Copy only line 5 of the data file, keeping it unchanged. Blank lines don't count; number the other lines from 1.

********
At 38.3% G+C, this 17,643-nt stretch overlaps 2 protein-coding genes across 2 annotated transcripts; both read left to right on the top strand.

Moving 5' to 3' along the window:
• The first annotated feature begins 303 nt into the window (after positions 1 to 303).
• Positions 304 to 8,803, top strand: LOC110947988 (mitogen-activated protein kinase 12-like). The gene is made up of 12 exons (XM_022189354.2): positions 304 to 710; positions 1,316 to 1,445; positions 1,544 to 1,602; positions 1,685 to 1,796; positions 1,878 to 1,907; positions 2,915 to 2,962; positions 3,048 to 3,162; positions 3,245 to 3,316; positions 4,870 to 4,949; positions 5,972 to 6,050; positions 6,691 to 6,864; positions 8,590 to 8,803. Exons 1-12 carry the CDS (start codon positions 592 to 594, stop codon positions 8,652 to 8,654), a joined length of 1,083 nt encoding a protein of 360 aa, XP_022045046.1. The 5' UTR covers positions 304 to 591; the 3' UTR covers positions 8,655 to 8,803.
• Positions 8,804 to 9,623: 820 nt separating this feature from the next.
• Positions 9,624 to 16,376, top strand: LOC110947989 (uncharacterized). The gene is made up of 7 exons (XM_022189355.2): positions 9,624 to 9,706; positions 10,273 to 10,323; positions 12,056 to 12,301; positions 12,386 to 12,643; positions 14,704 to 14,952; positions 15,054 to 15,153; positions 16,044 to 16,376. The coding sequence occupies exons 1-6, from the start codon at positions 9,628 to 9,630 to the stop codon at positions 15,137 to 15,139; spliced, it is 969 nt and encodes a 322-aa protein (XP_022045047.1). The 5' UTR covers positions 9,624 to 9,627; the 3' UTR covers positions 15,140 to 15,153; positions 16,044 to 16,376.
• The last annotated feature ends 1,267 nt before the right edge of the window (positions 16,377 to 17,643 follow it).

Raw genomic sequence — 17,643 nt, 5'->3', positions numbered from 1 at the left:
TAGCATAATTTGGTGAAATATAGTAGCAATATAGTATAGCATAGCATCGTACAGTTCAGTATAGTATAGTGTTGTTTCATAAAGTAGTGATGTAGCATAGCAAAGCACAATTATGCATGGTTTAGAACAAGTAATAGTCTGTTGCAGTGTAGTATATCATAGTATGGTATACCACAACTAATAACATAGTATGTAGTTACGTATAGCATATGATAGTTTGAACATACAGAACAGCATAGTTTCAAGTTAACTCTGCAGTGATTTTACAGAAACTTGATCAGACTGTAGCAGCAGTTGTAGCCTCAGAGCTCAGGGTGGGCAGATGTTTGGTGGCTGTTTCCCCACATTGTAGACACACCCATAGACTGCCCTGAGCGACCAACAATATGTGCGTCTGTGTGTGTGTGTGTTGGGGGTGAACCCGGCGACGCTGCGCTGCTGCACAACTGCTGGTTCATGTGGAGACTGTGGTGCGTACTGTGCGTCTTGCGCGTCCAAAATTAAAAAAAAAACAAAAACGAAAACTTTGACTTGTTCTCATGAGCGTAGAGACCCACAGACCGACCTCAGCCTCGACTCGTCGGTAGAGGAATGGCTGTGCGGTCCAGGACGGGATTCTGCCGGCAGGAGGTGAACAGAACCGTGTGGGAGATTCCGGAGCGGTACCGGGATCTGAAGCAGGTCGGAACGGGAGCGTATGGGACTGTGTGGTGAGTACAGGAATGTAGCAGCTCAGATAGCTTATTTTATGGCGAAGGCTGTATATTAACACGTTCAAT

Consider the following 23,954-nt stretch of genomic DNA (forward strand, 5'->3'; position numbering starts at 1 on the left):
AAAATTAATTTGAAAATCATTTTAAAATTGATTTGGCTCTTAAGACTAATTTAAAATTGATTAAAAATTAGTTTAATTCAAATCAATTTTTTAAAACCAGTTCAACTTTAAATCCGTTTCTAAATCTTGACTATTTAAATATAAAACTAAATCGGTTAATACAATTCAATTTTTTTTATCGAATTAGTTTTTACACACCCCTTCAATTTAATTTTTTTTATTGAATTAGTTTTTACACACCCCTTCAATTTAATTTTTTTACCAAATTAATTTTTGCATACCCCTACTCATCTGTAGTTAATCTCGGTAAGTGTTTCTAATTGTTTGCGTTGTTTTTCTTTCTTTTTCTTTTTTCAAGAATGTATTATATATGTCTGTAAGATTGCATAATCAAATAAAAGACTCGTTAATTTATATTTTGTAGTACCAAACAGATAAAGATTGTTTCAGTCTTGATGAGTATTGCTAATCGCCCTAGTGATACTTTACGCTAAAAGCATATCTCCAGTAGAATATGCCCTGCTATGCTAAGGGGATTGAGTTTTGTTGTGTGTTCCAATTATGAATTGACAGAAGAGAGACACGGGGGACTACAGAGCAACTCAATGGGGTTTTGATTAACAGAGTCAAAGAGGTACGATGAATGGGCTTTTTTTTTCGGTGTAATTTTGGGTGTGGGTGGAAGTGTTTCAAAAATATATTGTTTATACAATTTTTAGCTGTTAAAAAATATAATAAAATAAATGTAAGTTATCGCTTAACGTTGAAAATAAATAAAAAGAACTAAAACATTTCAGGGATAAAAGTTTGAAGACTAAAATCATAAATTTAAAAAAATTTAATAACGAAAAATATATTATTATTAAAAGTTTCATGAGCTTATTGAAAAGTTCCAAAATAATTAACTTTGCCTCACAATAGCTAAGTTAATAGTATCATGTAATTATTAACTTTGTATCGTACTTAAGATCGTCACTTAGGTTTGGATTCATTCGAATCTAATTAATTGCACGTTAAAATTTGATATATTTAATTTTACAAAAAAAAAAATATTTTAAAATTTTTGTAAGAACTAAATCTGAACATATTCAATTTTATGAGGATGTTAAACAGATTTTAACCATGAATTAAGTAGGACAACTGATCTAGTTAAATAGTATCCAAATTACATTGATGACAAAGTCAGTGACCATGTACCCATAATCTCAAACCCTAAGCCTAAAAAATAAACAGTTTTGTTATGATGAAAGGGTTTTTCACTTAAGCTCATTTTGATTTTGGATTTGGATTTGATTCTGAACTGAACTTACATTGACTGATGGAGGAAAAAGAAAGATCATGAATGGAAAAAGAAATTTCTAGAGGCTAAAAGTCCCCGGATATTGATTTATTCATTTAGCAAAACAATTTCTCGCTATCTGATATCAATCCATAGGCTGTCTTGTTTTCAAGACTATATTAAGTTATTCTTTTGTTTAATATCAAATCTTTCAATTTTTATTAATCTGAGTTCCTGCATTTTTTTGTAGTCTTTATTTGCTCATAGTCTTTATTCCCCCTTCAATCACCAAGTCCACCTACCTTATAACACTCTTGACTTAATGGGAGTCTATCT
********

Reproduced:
• Positions 8,804 to 9,623: 820 nt separating this feature from the next.